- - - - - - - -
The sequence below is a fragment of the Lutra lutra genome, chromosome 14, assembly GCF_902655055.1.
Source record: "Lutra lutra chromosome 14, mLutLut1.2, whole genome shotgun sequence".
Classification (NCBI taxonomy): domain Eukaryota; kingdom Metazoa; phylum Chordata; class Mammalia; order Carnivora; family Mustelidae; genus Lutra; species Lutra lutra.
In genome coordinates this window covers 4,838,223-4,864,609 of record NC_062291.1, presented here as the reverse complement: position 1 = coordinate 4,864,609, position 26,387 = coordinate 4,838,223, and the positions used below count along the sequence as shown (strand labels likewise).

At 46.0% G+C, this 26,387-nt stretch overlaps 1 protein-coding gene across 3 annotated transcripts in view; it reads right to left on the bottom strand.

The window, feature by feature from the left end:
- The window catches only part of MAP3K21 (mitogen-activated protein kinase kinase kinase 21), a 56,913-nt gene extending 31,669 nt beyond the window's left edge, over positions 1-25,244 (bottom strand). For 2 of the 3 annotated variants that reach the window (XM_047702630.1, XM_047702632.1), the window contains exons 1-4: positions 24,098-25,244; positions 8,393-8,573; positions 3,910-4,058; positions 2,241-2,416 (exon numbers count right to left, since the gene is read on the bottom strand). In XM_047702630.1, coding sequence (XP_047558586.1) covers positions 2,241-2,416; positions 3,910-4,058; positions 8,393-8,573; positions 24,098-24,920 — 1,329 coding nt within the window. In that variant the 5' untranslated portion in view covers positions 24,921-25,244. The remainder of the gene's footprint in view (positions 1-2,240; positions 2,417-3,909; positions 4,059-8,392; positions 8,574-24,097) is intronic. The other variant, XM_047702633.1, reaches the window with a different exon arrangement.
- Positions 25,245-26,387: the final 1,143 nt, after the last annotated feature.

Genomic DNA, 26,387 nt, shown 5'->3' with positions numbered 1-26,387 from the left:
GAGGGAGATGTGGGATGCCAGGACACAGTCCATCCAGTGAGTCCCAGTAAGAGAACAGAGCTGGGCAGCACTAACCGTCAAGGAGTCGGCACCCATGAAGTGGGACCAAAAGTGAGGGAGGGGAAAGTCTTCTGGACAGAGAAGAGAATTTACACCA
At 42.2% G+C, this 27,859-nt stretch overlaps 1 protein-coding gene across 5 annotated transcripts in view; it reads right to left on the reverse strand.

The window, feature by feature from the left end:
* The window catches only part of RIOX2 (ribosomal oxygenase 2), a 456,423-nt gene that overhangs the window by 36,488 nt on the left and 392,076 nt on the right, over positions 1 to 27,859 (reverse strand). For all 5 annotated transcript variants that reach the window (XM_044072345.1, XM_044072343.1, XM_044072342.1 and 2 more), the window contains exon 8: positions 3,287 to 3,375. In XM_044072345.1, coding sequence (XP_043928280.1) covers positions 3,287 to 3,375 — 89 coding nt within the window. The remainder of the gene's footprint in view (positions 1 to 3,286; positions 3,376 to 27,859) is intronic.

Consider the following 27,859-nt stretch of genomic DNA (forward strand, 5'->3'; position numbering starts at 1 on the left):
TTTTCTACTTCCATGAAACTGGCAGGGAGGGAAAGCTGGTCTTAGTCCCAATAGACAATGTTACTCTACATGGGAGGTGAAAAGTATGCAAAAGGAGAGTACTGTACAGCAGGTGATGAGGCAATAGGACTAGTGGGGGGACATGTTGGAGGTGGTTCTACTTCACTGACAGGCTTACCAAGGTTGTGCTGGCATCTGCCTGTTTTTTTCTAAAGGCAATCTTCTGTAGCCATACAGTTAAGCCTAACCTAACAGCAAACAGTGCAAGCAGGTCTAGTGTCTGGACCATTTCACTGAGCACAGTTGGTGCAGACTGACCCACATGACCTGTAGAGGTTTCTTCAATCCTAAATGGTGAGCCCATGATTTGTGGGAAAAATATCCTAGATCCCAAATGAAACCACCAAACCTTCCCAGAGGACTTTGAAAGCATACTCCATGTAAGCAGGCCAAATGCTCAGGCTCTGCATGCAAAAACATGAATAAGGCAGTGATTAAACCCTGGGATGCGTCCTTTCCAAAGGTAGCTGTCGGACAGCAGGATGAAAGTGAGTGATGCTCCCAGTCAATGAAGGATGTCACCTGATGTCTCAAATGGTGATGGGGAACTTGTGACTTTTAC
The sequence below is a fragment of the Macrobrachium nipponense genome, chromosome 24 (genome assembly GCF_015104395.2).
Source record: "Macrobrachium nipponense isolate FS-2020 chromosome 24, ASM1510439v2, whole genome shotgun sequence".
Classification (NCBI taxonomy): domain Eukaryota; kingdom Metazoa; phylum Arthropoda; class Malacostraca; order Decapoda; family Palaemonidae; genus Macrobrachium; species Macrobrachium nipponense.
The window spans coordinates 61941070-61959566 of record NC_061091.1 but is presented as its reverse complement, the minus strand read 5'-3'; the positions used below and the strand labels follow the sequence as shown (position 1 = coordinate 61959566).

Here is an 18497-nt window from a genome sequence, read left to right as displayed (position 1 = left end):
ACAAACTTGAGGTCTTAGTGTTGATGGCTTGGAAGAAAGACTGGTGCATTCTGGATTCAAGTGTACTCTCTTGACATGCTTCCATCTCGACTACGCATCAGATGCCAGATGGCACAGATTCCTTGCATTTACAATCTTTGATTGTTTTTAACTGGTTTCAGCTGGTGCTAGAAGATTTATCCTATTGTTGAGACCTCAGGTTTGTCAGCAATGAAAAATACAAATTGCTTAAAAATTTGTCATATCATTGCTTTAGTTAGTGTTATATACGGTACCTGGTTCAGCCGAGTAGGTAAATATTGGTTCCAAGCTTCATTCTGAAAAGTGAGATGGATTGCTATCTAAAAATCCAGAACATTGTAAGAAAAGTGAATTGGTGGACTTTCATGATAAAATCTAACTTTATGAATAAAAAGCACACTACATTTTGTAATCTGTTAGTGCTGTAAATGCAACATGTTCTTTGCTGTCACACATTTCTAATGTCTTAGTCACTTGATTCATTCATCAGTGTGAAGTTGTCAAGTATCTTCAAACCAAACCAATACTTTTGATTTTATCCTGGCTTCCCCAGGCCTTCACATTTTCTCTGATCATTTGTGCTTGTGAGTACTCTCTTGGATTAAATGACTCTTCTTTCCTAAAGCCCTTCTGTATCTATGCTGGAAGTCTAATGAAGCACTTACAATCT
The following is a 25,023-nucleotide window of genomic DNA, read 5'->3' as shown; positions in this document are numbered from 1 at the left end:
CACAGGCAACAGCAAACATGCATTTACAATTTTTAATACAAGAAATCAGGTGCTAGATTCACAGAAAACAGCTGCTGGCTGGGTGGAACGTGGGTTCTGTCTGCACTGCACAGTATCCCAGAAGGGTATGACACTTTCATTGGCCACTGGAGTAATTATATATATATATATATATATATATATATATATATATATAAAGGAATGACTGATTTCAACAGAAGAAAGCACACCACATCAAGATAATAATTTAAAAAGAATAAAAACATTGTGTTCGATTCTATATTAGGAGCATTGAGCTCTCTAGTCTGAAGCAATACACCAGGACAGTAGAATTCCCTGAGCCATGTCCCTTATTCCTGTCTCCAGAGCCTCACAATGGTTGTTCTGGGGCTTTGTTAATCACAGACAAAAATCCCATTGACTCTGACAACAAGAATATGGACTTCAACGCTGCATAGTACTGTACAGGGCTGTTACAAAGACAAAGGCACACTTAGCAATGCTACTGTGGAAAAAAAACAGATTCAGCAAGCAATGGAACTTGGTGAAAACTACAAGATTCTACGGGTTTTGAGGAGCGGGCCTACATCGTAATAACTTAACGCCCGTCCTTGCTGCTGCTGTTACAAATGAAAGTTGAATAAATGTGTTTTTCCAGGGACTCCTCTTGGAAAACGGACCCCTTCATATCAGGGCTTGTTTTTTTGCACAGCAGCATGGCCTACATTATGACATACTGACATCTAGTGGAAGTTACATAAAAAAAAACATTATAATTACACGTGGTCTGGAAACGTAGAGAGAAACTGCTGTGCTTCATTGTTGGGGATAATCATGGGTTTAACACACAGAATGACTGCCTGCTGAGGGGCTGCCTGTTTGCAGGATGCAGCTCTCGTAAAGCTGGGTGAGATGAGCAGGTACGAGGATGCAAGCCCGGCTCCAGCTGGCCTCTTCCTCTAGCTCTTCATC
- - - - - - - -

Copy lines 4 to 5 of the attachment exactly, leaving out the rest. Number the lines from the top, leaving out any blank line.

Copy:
In genome coordinates this window covers 4,838,223-4,864,609 of record NC_062291.1, presented here as the reverse complement: position 1 = coordinate 4,864,609, position 26,387 = coordinate 4,838,223, and the positions used below count along the sequence as shown (strand labels likewise).

At 46.0% G+C, this 26,387-nt stretch overlaps 1 protein-coding gene across 3 annotated transcripts in view; it reads right to left on the bottom strand.